Cultural-historical psychology is the theory that the development of higher cognitive functions is influenced by and is inseparable from the beliefs, values, and tools of the social, cultural, and historical setting. It is based on “signification” —the use of words (signs) and symbols to create meaning and to understand and explain behavior and experience—and which constitutes human consciousness. Cultural-historical psychology places special emphasis on the role of social interaction in cognitive development. In the latter part of the twentieth century, cultural-historical psychology's theories of cognitive development began to attract the attention of Western psychologists and educators.
Cultural-historical psychology was developed by post-revolutionary Soviet psychologists, especially Lev Semyonich Vygotsky (1896–1934), in an attempt to establish a new, universal, and scientifically based psychology. It is referred to as a metapsychology or metatheory, because it encompasses more than psychology. To construct his theory, Lev Vygotsky combined Marxist ideas about the influence of tool use on human cognition and anthropological views of the role of culture on human development. Cultural signs and symbols, including spoken, written, and mathematical languages, are viewed as both the tools for cognitive development and higher cognitive functioning and the vehicles of “meaning” that reflect socio-cultural patterns.
In the nineteenth century, Charles Darwin (1809–1882) and his successor Herbert Spencer (1820–1903) first attempted to trace the evolutionary development of higher cognitive functions in humans. However, it soon became clear that cognitive development was more than a natural adaptation of human biology—it was also dependent on sociocultural factors. At the beginning of the twentieth century, the French social psychologist Émile Durkheim (1858–1917) argued that human cognitive functions developed as a result of human society and culture. However, the resultant French school of sociology ignored the influences of particular social systems, cultures, and practices.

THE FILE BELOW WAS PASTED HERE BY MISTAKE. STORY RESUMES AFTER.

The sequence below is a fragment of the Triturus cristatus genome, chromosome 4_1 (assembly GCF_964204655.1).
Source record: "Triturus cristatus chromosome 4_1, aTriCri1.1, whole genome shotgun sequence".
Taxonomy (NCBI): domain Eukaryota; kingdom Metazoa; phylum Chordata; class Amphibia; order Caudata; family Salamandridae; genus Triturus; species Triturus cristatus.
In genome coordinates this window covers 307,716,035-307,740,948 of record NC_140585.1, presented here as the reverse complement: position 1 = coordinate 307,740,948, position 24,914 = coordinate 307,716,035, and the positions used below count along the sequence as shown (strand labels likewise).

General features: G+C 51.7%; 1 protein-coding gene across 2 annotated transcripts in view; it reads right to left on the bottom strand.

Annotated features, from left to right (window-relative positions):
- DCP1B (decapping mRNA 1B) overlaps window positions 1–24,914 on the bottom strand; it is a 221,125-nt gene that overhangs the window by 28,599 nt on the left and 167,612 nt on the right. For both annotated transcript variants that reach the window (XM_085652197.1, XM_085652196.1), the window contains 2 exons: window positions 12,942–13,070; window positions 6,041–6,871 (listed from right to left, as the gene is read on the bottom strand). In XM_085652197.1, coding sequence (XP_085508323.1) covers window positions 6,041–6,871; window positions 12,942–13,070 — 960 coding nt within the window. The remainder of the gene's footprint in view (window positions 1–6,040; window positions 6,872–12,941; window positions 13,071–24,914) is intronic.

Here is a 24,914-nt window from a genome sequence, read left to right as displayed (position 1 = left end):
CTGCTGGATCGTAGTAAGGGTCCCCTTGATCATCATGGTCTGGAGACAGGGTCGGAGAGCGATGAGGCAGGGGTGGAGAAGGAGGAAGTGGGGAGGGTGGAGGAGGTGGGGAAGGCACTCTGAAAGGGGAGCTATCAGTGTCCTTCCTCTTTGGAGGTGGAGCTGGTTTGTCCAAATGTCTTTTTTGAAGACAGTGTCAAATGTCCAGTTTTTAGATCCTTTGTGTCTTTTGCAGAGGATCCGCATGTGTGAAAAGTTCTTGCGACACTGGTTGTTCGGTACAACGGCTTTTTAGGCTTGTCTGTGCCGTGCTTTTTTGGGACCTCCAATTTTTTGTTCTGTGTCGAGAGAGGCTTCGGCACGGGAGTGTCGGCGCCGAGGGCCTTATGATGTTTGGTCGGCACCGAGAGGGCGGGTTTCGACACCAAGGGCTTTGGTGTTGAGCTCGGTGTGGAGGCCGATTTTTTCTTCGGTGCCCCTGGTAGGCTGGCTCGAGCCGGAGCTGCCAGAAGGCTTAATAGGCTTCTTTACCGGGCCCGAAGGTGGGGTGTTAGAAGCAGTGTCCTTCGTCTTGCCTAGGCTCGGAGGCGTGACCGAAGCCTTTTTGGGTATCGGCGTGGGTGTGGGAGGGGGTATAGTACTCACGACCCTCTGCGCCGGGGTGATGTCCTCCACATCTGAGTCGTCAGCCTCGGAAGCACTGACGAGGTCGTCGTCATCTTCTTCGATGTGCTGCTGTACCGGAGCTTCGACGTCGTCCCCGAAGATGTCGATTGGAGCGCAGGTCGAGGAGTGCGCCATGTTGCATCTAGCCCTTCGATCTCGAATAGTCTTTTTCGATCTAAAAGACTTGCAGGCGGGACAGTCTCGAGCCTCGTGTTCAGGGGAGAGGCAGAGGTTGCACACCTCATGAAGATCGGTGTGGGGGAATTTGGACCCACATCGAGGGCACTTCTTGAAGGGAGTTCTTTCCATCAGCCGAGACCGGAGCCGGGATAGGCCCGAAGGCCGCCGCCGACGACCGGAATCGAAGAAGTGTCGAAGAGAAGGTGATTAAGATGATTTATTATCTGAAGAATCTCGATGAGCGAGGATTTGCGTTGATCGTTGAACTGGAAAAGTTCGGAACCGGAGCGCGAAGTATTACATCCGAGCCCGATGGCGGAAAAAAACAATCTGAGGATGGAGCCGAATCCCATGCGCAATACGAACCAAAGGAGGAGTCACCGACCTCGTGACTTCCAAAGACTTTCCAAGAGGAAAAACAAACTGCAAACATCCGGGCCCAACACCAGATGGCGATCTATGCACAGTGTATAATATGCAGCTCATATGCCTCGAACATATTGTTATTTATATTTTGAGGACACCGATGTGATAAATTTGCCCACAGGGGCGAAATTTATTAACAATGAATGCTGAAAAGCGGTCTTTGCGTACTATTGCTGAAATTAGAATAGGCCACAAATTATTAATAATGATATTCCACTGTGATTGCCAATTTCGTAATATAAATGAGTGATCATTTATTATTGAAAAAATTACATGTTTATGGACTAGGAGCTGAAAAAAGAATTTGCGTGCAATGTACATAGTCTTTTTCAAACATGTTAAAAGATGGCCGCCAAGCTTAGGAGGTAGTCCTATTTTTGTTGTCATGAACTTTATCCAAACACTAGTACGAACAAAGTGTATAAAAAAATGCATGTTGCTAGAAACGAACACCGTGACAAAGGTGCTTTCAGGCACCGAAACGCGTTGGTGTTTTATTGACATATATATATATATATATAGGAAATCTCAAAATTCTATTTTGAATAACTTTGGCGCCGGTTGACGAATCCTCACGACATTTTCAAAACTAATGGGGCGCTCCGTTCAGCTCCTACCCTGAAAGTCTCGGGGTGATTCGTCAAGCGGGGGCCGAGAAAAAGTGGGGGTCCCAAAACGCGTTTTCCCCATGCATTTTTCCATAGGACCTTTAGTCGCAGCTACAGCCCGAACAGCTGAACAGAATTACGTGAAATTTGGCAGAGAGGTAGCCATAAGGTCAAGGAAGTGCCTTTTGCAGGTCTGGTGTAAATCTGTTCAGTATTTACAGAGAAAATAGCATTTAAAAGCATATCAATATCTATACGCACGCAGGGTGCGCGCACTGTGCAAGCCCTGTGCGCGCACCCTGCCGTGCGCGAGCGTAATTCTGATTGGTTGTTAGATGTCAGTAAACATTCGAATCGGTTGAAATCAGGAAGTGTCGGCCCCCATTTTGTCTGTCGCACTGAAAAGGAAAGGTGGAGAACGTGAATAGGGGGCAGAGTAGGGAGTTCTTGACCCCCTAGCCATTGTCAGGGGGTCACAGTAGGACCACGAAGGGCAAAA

Russian psychology at the start of the twentieth century was based on the work of Ivan Pavlov (1849– 1936), which viewed human behavior as reflexive and reactive. Vygotsky, however, was an intellectual and a humanist. He viewed human behavior as resulting from human consciousness and culture and social interactions as the cornerstones of cognitive development, in sharp contrast to other contemporary theories of development. For Vygotsky, cognition, perception, emotion, memory, and personality—as well as psychopathologies—were constructed by individuals in the course of their social interactions. Vygotsky further argued for a synthesis of information from various disciplines to help integrate knowledge of cognitive development into educational psychology. He applied his own research methodologies to studies of children (pedology) and special education (defectology). Together with Luria and Leontiev, Vigotsky championed an international scientific psychology that based the study of mind and behavior within the cultural and material conditions of the individual.
Vogotsky died before realizing his unified vision of psychological science. Beginning in 1936, with the increasing repressiveness of the Soviet regime, and continuing for the next 20 years, Vigotsky's writings were banned in the Soviet Union, because they incorporated the work of Western scientists from various fields. It was not until the 1990s that the bulk of Vigotsky's work was translated into English. Luria and Leontiev fared better. Luria became one of the founders of modern neuropsychology. His writings were consistently available in the West, and his neuropsychological cultural-historical theories are employed in rehabilitation programs around the world. Leontiev, for his part, founded what became known in the West as “activity theory.”